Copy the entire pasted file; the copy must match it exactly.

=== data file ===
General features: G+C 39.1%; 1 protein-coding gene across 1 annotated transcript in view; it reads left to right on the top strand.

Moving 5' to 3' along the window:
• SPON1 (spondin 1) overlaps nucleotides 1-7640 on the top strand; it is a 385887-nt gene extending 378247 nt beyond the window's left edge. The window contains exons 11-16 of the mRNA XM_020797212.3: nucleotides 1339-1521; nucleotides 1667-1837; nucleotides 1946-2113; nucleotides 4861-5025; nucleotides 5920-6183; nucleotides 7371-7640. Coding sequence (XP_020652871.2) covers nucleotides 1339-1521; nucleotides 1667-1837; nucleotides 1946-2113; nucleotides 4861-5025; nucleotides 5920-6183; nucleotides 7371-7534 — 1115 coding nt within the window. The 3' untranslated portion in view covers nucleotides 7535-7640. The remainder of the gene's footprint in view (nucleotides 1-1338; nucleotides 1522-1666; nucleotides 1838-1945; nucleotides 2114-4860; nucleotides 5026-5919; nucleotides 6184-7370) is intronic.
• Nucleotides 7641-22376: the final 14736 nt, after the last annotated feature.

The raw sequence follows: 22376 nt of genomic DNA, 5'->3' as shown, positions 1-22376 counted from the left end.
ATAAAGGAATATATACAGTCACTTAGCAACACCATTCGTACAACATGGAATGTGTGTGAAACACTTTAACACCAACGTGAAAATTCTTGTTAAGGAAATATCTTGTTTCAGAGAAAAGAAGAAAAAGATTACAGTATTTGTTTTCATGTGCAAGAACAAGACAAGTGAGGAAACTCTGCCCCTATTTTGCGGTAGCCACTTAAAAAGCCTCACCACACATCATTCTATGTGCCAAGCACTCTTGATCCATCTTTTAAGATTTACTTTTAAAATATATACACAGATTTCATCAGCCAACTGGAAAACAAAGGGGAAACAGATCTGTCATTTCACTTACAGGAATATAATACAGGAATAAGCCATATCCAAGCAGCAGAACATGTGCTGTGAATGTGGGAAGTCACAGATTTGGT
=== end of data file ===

General features: G+C 39.1%; 1 protein-coding gene across 1 annotated transcript in view; it reads left to right on the top strand.

Moving 5' to 3' along the window:
• SPON1 (spondin 1) overlaps nucleotides 1-7640 on the top strand; it is a 385887-nt gene extending 378247 nt beyond the window's left edge. The window contains exons 11-16 of the mRNA XM_020797212.3: nucleotides 1339-1521; nucleotides 1667-1837; nucleotides 1946-2113; nucleotides 4861-5025; nucleotides 5920-6183; nucleotides 7371-7640. Coding sequence (XP_020652871.2) covers nucleotides 1339-1521; nucleotides 1667-1837; nucleotides 1946-2113; nucleotides 4861-5025; nucleotides 5920-6183; nucleotides 7371-7534 — 1115 coding nt within the window. The 3' untranslated portion in view covers nucleotides 7535-7640. The remainder of the gene's footprint in view (nucleotides 1-1338; nucleotides 1522-1666; nucleotides 1838-1945; nucleotides 2114-4860; nucleotides 5026-5919; nucleotides 6184-7370) is intronic.
• Nucleotides 7641-22376: the final 14736 nt, after the last annotated feature.

The raw sequence follows: 22376 nt of genomic DNA, 5'->3' as shown, positions 1-22376 counted from the left end.
ATAAAGGAATATATACAGTCACTTAGCAACACCATTCGTACAACATGGAATGTGTGTGAAACACTTTAACACCAACGTGAAAATTCTTGTTAAGGAAATATCTTGTTTCAGAGAAAAGAAGAAAAAGATTACAGTATTTGTTTTCATGTGCAAGAACAAGACAAGTGAGGAAACTCTGCCCCTATTTTGCGGTAGCCACTTAAAAAGCCTCACCACACATCATTCTATGTGCCAAGCACTCTTGATCCATCTTTTAAGATTTACTTTTAAAATATATACACAGATTTCATCAGCCAACTGGAAAACAAAGGGGAAACAGATCTGTCATTTCACTTACAGGAATATAATACAGGAATAAGCCATATCCAAGCAGCAGAACATGTGCTGTGAATGTGGGAAGTCACAGATTTGGT